“In November 2016, she took an overdose of paracetamol. She took herself to the hospital because I think she knew she had not taken enough.
“In January 2017, she took another dose of paracetamol, which was the serious attempt. She was vomiting and came downstairs and told me what she had done. There was a six-page suicide note.”
The girl was sectioned under the Mental Health Act and moved into secure accommodation for nine months. After undergoing a ‘coping skills’ course and being prescribed medication, She was discharged from mental health services in November 2018. Now 18, she moved into her own flat, telling her mother that she wanted to “catch up on the life she missed”.
She appeared settled and enjoyed spending time with her friends when she wasn’t working part-time as a shop assistant. However, just two months after being discharged from the facility, she wrote “articulate” notes for her family and took cocaine and alcohol along with her antidepressants before she headed for the woods.
The court heard that the woman was discharged without a relevant meeting with social services. Karen Keighley, head of quality at North West Boroughs Healthcare NHS Foundation Trust, said that meeting “should have happened”.
The mother said it would not have contributed to her daughter’s death and that she was “really well-looked after” by professionals. She added: “It was just her thought processes, she thought ‘what was the point when we’re all going to die anyway?’. I really don’t know what else could have been done other than locking her up for the rest of her life.”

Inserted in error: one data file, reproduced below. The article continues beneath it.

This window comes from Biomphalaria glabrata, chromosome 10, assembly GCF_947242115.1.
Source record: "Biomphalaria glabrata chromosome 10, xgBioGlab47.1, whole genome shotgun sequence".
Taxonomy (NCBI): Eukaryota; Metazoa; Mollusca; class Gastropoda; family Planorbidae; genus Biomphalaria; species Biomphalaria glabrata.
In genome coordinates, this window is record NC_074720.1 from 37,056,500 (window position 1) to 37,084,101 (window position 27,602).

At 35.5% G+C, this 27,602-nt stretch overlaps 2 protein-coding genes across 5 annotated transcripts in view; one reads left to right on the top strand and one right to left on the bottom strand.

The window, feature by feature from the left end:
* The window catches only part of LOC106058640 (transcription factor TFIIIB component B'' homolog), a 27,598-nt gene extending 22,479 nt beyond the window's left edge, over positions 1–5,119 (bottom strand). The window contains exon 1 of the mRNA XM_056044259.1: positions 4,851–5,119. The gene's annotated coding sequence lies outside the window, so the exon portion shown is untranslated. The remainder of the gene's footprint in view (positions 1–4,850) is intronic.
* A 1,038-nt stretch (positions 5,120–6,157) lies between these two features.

Delivering a verdict of suicide, coroner Alan Walsh (right) ignored the possible role of antidepressants when he said that “no-one could have foreseen” what she had planned, or could have prevented it.
He added that she “could not have had a stronger family support. She thought she was going to die anyway in the future. Nobody could change her rationale and what she thought in her mind. She had everything to live for but something in her mind told her there was no point.”
July 19 2019
On the morning of March 18th this year, 17-year-old student Joel Langford (left) stood in front of a train near his home in Marlow, Buckinghamshire. His inquest this week heard him described as “exceedingly intelligent”. He had achieved top grades in his GCSE exams, but began to feel the pressure after embarking on maths, physics and chemistry at A-level, and worried about his “uncertain future”.
Joel’s mother Susan described her gifted son as “high-functioning autistic”, and said that he was a “challenging child”. She added: “He had become obsessed about personal hygiene, unable to wear certain clothes if he felt they would get dirty.”
A mental health practitioner in Oxford told the inquest: “Joel explained his issue with contamination to us. He said it made him feel unpleasant, dry and clammy. He avoided sitting on the sofa and refrained from touching anyone after he had had his shower and his mother had found him sleeping on the floor of his bedroom because he said his bed did not feel clean.”